In March 2021, de Blasio appointed Meisha Porter—a former Bronx teacher, principal and administrator—as education chancellor. In an interview, Porter said she had seen how COVID losses overwhelmed schools in her district and felt strongly about incorporating mental health support into DOE’s reopening plan.
Under Porter’s guidance, the department rolled out a plan to hire the 500 social workers, targeting schools hardest-hit by the pandemic.
By December 2021, eight months into the plan, around a third of public schools in neighborhoods hit hardest by COVID still did not have a full-time social worker, according to our analysis of DOE data.
Others had social workers but struggled to meet the needs of non-English speaking families. Studies show counseling is twice as effective if it’s in the language of the person seeking it.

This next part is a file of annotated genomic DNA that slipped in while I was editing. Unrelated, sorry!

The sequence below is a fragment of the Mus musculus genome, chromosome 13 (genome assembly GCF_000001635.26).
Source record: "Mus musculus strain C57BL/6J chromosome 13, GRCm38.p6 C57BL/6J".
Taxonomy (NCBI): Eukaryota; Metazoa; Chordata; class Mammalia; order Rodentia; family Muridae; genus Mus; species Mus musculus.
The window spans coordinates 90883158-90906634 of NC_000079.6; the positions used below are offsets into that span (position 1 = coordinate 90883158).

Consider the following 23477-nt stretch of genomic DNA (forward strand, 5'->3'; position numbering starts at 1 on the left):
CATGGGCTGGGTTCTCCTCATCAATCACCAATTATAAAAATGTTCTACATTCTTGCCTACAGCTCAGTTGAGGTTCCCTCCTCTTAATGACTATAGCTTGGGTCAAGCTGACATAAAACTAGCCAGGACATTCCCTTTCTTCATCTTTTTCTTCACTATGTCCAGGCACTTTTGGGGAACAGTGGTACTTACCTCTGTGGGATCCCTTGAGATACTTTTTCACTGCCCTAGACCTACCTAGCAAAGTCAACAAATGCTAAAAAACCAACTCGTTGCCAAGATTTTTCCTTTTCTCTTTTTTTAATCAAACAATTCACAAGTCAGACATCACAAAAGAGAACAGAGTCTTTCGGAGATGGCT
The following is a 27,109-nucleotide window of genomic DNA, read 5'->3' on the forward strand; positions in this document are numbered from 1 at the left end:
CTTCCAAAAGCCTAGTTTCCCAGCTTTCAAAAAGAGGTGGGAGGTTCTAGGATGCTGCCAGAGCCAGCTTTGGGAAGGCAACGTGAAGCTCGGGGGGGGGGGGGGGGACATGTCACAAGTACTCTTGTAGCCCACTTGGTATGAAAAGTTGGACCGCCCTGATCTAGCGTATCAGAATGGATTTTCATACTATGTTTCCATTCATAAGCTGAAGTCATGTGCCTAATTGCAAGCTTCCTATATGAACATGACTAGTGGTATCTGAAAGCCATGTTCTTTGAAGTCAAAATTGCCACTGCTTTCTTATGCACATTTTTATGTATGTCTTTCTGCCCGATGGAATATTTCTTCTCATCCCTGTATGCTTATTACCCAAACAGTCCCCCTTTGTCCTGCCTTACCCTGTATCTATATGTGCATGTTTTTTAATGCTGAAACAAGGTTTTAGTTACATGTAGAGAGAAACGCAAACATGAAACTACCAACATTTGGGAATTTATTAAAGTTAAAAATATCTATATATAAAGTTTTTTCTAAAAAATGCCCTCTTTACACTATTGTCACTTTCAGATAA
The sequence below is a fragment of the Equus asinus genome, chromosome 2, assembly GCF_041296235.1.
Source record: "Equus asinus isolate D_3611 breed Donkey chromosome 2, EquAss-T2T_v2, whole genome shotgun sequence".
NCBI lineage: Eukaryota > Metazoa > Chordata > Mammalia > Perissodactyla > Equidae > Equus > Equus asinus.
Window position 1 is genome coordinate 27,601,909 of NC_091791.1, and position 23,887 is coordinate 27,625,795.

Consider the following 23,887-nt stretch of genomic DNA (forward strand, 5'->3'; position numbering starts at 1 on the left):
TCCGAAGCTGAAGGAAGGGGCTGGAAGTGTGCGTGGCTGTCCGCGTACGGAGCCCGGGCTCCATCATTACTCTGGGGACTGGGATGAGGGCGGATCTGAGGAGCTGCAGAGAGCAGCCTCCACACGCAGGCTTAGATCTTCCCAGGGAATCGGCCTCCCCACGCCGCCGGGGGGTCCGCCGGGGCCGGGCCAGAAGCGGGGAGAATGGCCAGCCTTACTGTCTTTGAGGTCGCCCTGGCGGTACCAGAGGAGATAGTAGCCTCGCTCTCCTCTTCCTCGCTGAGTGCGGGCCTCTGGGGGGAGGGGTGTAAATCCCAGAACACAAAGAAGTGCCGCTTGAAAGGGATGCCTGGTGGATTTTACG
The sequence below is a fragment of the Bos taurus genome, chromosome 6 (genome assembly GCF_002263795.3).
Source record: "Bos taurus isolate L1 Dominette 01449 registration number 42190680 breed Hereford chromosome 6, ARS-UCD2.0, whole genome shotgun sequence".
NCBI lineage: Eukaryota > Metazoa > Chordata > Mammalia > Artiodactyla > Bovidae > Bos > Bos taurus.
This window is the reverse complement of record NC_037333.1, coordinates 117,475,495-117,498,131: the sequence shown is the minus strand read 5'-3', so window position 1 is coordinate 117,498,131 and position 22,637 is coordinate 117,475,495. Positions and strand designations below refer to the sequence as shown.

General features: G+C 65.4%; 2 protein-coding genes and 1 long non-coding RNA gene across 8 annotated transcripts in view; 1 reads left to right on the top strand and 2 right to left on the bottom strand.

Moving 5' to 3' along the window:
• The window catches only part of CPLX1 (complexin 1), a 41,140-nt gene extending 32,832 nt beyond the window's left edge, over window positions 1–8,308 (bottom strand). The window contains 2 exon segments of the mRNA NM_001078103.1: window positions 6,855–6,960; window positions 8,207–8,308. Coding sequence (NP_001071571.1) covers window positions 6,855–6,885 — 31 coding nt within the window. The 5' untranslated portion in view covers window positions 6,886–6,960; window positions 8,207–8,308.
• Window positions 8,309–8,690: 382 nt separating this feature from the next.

DOE offers comprehensive translation services by phone that allowed social worker Jessica Chock-Goldman, who worked at Stuyvesant High School until July 2021, to communicate with non-English speaking parents about getting support for their children. But speaking through a translator makes it harder to talk about sensitive topics, like grief. “I remember in the beginning, we had so many kids who lost parents” to COVID, Chock-Goldman said, but she found it difficult to help them.
Typically, she arranges for clinicians with a shared ethnicity to talk with parent groups about ways their kids can work through stigmas related to mental health. “A lot of these families, in their country of origin for the parents, therapy is not the norm,” she said.
Carolina Nudo, the former social worker at Yarely’s school, has seen the benefits of language-specific counseling firsthand. At Children’s Lab School, more than half of the nearly 450 students are Latino and around a quarter are learning English. Nudo speaks Spanish and was able to communicate with Yarely’s family directly, including her mother Culcay, whose primary language is Spanish.